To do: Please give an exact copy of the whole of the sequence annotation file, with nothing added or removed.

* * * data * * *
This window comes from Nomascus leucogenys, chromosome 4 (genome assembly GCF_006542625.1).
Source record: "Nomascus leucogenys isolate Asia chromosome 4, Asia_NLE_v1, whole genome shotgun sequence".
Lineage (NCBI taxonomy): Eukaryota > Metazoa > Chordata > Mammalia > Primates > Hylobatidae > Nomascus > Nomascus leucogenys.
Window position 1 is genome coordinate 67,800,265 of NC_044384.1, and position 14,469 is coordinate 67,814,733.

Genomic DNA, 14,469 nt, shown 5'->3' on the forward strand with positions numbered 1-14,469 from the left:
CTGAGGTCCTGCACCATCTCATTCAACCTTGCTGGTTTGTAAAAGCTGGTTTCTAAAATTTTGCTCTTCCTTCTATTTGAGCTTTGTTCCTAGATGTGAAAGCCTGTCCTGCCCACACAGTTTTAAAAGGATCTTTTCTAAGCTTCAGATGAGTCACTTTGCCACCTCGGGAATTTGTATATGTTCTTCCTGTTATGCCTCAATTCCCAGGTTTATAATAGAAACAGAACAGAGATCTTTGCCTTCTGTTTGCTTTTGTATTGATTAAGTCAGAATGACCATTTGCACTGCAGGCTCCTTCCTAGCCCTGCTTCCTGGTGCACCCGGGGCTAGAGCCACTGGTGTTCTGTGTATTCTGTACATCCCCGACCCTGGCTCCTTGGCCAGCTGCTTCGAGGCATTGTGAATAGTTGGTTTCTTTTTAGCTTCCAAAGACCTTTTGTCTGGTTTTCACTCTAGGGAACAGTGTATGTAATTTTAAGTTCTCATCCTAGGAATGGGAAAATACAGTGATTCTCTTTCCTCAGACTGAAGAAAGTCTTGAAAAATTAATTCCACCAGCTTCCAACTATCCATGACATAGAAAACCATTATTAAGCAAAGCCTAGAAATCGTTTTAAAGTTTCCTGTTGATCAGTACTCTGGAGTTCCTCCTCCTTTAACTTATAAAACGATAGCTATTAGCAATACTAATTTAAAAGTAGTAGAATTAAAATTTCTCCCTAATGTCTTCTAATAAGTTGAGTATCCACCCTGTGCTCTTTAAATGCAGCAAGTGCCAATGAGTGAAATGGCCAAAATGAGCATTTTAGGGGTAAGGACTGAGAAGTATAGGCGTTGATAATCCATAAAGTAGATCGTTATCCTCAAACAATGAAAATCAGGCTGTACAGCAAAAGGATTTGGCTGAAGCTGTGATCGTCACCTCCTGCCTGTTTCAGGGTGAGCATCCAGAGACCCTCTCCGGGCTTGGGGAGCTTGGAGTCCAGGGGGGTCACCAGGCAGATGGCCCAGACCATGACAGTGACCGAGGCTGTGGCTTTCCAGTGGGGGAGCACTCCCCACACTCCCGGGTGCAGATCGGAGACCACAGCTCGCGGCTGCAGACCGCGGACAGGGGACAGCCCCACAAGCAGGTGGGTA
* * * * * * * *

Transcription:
This window comes from Nomascus leucogenys, chromosome 4 (genome assembly GCF_006542625.1).
Source record: "Nomascus leucogenys isolate Asia chromosome 4, Asia_NLE_v1, whole genome shotgun sequence".
Lineage (NCBI taxonomy): Eukaryota > Metazoa > Chordata > Mammalia > Primates > Hylobatidae > Nomascus > Nomascus leucogenys.
Window position 1 is genome coordinate 67,800,265 of NC_044384.1, and position 14,469 is coordinate 67,814,733.

Genomic DNA, 14,469 nt, shown 5'->3' on the forward strand with positions numbered 1-14,469 from the left:
CTGAGGTCCTGCACCATCTCATTCAACCTTGCTGGTTTGTAAAAGCTGGTTTCTAAAATTTTGCTCTTCCTTCTATTTGAGCTTTGTTCCTAGATGTGAAAGCCTGTCCTGCCCACACAGTTTTAAAAGGATCTTTTCTAAGCTTCAGATGAGTCACTTTGCCACCTCGGGAATTTGTATATGTTCTTCCTGTTATGCCTCAATTCCCAGGTTTATAATAGAAACAGAACAGAGATCTTTGCCTTCTGTTTGCTTTTGTATTGATTAAGTCAGAATGACCATTTGCACTGCAGGCTCCTTCCTAGCCCTGCTTCCTGGTGCACCCGGGGCTAGAGCCACTGGTGTTCTGTGTATTCTGTACATCCCCGACCCTGGCTCCTTGGCCAGCTGCTTCGAGGCATTGTGAATAGTTGGTTTCTTTTTAGCTTCCAAAGACCTTTTGTCTGGTTTTCACTCTAGGGAACAGTGTATGTAATTTTAAGTTCTCATCCTAGGAATGGGAAAATACAGTGATTCTCTTTCCTCAGACTGAAGAAAGTCTTGAAAAATTAATTCCACCAGCTTCCAACTATCCATGACATAGAAAACCATTATTAAGCAAAGCCTAGAAATCGTTTTAAAGTTTCCTGTTGATCAGTACTCTGGAGTTCCTCCTCCTTTAACTTATAAAACGATAGCTATTAGCAATACTAATTTAAAAGTAGTAGAATTAAAATTTCTCCCTAATGTCTTCTAATAAGTTGAGTATCCACCCTGTGCTCTTTAAATGCAGCAAGTGCCAATGAGTGAAATGGCCAAAATGAGCATTTTAGGGGTAAGGACTGAGAAGTATAGGCGTTGATAATCCATAAAGTAGATCGTTATCCTCAAACAATGAAAATCAGGCTGTACAGCAAAAGGATTTGGCTGAAGCTGTGATCGTCACCTCCTGCCTGTTTCAGGGTGAGCATCCAGAGACCCTCTCCGGGCTTGGGGAGCTTGGAGTCCAGGGGGGTCACCAGGCAGATGGCCCAGACCATGACAGTGACCGAGGCTGTGGCTTTCCAGTGGGGGAGCACTCCCCACACTCCCGGGTGCAGATCGGAGACCACAGCTCGCGGCTGCAGACCGCGGACAGGGGACAGCCCCACAAGCAGGTGGGTA